I’m Fiona and I started working at British Sugar in September 2016 on the Chemical Engineering Graduate Scheme. I recently graduated from the University of Strathclyde where I studied Chemical and Process Engineering. Within my university course I had undertaken a project based on one of British Sugar’s Co-products, through which I had carried out research on the company and their operations. I was impressed by how British Sugar was able to demonstrate their commitment to sustainability and the environment through the innovative use of the by-products of the main sugar process. This was the primary reason I chose to apply to British Sugar, however it wasn’t the only one.
Throughout the recruitment process I met engineers who had been through the scheme, recent graduates and senior managers as well as some of the HR team and was surprised by the interest the whole company takes in recruiting the best people for the job and the company. After the online application and an initial Skype interview I was invited to an assessment centre at one of the Factories. We had a number of tasks on the day including a group activity, technical interview, personal interview and factory tour. Being able to meet some of the people I now work with early on gave me a better insight into the graduate role and what the scheme involves.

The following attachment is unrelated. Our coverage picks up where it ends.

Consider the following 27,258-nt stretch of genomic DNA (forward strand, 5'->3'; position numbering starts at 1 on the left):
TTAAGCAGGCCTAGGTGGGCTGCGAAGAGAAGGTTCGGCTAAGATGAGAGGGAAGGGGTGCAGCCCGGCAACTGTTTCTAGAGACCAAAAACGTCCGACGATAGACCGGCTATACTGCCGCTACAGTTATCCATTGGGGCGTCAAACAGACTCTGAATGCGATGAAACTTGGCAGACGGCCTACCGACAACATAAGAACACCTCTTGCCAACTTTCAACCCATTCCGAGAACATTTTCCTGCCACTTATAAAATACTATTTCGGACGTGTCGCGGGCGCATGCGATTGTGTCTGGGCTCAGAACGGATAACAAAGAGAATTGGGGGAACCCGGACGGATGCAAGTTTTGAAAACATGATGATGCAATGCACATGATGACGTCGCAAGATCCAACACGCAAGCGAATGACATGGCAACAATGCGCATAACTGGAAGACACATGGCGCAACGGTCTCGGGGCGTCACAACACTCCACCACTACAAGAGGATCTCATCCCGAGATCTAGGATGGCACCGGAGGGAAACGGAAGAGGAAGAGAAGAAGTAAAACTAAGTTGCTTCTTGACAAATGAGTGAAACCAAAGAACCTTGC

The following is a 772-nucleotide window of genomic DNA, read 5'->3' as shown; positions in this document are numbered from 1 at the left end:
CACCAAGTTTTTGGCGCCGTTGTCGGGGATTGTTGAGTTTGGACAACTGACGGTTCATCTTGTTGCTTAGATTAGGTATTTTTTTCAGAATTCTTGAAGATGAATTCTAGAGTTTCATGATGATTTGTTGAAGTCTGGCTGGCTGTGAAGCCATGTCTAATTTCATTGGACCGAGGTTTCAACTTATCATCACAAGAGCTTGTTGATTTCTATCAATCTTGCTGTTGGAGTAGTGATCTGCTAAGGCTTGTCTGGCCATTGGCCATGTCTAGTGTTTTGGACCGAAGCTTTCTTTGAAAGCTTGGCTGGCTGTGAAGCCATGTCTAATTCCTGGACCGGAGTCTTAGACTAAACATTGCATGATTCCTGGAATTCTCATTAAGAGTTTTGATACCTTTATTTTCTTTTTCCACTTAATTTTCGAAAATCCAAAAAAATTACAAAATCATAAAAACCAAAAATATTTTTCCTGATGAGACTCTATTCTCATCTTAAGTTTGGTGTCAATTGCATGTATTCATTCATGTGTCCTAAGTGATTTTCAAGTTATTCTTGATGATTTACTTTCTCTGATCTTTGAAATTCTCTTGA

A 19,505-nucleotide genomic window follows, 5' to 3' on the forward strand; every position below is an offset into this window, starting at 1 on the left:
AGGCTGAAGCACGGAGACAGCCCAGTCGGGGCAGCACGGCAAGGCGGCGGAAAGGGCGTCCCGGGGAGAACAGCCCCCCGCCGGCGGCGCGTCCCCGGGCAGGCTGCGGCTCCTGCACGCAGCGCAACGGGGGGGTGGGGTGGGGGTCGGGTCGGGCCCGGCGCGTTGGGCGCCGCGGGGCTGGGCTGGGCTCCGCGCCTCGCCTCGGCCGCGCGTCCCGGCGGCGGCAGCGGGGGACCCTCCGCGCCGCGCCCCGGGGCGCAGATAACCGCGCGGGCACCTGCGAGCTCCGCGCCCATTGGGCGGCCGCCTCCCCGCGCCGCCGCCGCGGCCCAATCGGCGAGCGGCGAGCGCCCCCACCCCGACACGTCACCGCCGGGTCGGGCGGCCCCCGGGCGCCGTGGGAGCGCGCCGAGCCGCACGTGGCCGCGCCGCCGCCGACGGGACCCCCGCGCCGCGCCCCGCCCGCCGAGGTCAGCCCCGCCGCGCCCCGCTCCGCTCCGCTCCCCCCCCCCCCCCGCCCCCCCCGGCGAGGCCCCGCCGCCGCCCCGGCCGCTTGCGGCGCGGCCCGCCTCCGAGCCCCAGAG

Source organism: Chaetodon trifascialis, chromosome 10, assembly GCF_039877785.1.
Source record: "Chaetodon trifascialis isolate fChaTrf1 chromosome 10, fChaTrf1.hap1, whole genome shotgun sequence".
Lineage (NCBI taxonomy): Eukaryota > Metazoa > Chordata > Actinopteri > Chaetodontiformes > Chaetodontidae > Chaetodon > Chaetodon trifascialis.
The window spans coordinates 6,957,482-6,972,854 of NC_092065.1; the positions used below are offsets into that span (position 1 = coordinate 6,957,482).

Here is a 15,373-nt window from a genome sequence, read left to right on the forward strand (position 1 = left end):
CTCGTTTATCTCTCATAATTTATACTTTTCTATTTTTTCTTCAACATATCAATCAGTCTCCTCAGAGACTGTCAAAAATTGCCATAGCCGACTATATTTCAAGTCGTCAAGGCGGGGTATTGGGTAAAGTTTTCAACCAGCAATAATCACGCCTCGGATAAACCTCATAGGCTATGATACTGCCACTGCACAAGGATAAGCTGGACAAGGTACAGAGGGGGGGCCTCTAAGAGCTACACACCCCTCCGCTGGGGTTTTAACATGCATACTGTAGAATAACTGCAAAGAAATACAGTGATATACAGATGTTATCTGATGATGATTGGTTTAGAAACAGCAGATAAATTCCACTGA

On my first week with British Sugar I had an initial induction week with the other graduates from all disciplines and locations. This was a great introduction to the wider company many of the senior management on the company came to meet us and we were taken on a trip to the Cornerways nursery. Some of the events on this week were quite intense, but were managed well so that we didn’t get too overwhelmed in any one day.
The scheme itself has a clear structure to it, with specific targets to meet every 6 months. The first year is spent in learning the sugar process in depth from bringing the beet into the factory to sending the sugar out. This learning is supported by Module days for each part of the process where all the operations graduates from the four sites meet up, however graduates are responsible for steering much of the learning themselves with support from their mentor, line manager and coach. My role involves working within a shift pattern which includes some night shift work too, a prospect I found daunting at first but quickly grew used to. On shift I work with a team of technicians who’s knowledge of the factory is invaluable.
In the short time I have been here the factory has started up operations for this beet season and it has been great getting involved in the different things going on. Before the start up I had helped out with the commissioning of some of the systems and got to see the factory come to life which was very exciting.
The people I have met have been very helpful and willing to give up some of their time to explain their work to me. There is always something new to see and learn, with so much going on and so much to learn the biggest challenge is fitting it all in but with support from my line manager, mentor and coach I have planned this out to fit my learning around the factory operations so I can make the most of my time. Every day I come to work excited to learn something new and see what the factory is doing that day.